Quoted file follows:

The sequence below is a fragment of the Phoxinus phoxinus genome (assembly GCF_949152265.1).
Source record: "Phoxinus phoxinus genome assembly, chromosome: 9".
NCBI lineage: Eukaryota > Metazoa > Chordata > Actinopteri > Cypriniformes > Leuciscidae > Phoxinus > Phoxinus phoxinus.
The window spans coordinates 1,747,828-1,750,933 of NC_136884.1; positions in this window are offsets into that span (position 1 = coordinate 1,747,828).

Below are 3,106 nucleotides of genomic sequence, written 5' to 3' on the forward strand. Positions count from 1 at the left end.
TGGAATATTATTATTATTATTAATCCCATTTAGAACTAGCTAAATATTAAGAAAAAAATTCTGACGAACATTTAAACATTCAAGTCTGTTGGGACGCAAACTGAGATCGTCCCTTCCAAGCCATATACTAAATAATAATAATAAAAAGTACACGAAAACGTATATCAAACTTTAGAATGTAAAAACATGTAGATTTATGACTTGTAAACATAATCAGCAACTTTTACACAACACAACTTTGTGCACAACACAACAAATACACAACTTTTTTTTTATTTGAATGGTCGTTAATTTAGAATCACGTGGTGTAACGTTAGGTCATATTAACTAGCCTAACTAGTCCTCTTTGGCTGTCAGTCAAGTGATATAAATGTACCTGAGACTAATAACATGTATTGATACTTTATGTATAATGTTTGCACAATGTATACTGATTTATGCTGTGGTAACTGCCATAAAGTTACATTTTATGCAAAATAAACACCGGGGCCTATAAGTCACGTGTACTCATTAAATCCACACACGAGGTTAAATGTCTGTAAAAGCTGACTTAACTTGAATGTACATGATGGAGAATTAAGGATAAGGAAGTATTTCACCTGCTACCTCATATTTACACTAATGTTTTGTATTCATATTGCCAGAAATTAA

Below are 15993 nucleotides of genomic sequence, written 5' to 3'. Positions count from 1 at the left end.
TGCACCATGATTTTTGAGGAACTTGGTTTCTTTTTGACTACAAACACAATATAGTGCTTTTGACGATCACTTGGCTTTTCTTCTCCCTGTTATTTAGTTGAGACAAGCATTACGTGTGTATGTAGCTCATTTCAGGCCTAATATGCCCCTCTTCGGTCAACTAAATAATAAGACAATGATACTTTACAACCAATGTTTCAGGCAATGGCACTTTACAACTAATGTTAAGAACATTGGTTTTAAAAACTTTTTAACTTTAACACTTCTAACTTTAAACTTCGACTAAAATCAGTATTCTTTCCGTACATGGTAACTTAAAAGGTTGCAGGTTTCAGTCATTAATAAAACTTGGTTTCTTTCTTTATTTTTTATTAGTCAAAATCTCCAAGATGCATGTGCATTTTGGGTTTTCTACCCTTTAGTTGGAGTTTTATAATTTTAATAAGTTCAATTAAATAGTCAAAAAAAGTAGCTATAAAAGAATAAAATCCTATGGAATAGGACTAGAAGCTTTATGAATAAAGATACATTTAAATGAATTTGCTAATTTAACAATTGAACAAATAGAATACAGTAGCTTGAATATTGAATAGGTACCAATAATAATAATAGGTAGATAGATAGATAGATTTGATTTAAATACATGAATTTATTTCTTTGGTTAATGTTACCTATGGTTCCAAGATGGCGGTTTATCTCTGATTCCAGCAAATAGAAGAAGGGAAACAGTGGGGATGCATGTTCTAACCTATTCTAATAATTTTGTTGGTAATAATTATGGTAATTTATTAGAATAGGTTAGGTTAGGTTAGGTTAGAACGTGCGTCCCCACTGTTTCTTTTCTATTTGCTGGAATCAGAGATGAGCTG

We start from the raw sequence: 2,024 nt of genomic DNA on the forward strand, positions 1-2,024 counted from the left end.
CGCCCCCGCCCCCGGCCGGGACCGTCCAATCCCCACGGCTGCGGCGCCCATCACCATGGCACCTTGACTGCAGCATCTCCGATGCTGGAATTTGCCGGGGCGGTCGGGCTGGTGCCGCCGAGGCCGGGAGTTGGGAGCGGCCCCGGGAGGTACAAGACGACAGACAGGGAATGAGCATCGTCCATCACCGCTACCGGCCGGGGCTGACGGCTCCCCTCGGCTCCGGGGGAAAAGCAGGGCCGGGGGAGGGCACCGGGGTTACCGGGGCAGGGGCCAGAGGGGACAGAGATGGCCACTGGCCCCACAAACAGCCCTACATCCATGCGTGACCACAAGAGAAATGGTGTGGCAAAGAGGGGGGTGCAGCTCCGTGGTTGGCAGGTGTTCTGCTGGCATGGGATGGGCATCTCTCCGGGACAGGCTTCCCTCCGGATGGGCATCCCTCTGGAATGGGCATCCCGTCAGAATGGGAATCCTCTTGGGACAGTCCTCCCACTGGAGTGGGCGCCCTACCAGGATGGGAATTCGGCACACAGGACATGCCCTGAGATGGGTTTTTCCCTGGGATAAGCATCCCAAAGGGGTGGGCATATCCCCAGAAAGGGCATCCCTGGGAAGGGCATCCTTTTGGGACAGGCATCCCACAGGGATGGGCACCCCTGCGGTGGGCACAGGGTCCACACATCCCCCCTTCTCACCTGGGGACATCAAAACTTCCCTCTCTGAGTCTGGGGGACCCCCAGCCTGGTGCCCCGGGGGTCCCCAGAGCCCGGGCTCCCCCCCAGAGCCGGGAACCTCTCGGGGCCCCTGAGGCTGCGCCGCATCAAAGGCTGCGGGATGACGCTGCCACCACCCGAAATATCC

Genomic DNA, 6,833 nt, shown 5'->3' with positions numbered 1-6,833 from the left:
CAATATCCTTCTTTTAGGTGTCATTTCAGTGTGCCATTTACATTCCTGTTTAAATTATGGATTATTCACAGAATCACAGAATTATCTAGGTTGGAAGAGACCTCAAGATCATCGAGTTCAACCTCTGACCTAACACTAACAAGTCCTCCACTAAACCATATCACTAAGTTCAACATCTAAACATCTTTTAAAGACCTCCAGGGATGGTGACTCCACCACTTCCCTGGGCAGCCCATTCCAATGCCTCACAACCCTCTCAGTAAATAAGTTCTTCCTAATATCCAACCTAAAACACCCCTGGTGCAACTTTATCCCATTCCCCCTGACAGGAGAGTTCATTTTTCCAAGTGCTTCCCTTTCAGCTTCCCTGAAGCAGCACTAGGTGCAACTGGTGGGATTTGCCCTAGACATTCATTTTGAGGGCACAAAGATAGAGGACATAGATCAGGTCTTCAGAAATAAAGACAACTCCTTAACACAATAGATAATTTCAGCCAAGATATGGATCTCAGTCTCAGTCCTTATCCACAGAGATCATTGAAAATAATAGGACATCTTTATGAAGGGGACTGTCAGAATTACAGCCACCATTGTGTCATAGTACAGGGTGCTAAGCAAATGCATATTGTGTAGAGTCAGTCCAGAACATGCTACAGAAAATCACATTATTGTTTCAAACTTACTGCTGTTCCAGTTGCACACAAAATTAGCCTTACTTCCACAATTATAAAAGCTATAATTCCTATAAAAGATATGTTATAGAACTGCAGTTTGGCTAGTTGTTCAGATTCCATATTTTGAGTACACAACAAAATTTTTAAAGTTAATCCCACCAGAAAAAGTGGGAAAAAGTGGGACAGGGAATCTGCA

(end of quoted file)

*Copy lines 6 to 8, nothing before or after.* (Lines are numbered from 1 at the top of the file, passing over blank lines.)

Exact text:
TGGAATATTATTATTATTATTAATCCCATTTAGAACTAGCTAAATATTAAGAAAAAAATTCTGACGAACATTTAAACATTCAAGTCTGTTGGGACGCAAACTGAGATCGTCCCTTCCAAGCCATATACTAAATAATAATAATAAAAAGTACACGAAAACGTATATCAAACTTTAGAATGTAAAAACATGTAGATTTATGACTTGTAAACATAATCAGCAACTTTTACACAACACAACTTTGTGCACAACACAACAAATACACAACTTTTTTTTTATTTGAATGGTCGTTAATTTAGAATCACGTGGTGTAACGTTAGGTCATATTAACTAGCCTAACTAGTCCTCTTTGGCTGTCAGTCAAGTGATATAAATGTACCTGAGACTAATAACATGTATTGATACTTTATGTATAATGTTTGCACAATGTATACTGATTTATGCTGTGGTAACTGCCATAAAGTTACATTTTATGCAAAATAAACACCGGGGCCTATAAGTCACGTGTACTCATTAAATCCACACACGAGGTTAAATGTCTGTAAAAGCTGACTTAACTTGAATGTACATGATGGAGAATTAAGGATAAGGAAGTATTTCACCTGCTACCTCATATTTACACTAATGTTTTGTATTCATATTGCCAGAAATTAA

Below are 15993 nucleotides of genomic sequence, written 5' to 3'. Positions count from 1 at the left end.
TGCACCATGATTTTTGAGGAACTTGGTTTCTTTTTGACTACAAACACAATATAGTGCTTTTGACGATCACTTGGCTTTTCTTCTCCCTGTTATTTAGTTGAGACAAGCATTACGTGTGTATGTAGCTCATTTCAGGCCTAATATGCCCCTCTTCGGTCAACTAAATAATAAGACAATGATACTTTACAACCAATGTTTCAGGCAATGGCACTTTACAACTAATGTTAAGAACATTGGTTTTAAAAACTTTTTAACTTTAACACTTCTAACTTTAAACTTCGACTAAAATCAGTATTCTTTCCGTACATGGTAACTTAAAAGGTTGCAGGTTTCAGTCATTAATAAAACTTGGTTTCTTTCTTTATTTTTTATTAGTCAAAATCTCCAAGATGCATGTGCATTTTGGGTTTTCTACCCTTTAGTTGGAGTTTTATAATTTTAATAAGTTCAATTAAATAGTCAAAAAAAGTAGCTATAAAAGAATAAAATCCTATGGAATAGGACTAGAAGCTTTATGAATAAAGATACATTTAAATGAATTTGCTAATTTAACAATTGAACAAATAGAATACAGTAGCTTGAATATTGAATAGGTACCAATAATAATAATAGGTAGATAGATAGATAGATTTGATTTAAATACATGAATTTATTTCTTTGGTTAATGTTACCTATGGTTCCAAGATGGCGGTTTATCTCTGATTCCAGCAAATAGAAGAAGGGAAACAGTGGGGATGCATGTTCTAACCTATTCTAATAATTTTGTTGGTAATAATTATGGTAATTTATTAGAATAGGTTAGGTTAGGTTAGGTTAGAACGTGCGTCCCCACTGTTTCTTTTCTATTTGCTGGAATCAGAGATGAGCTG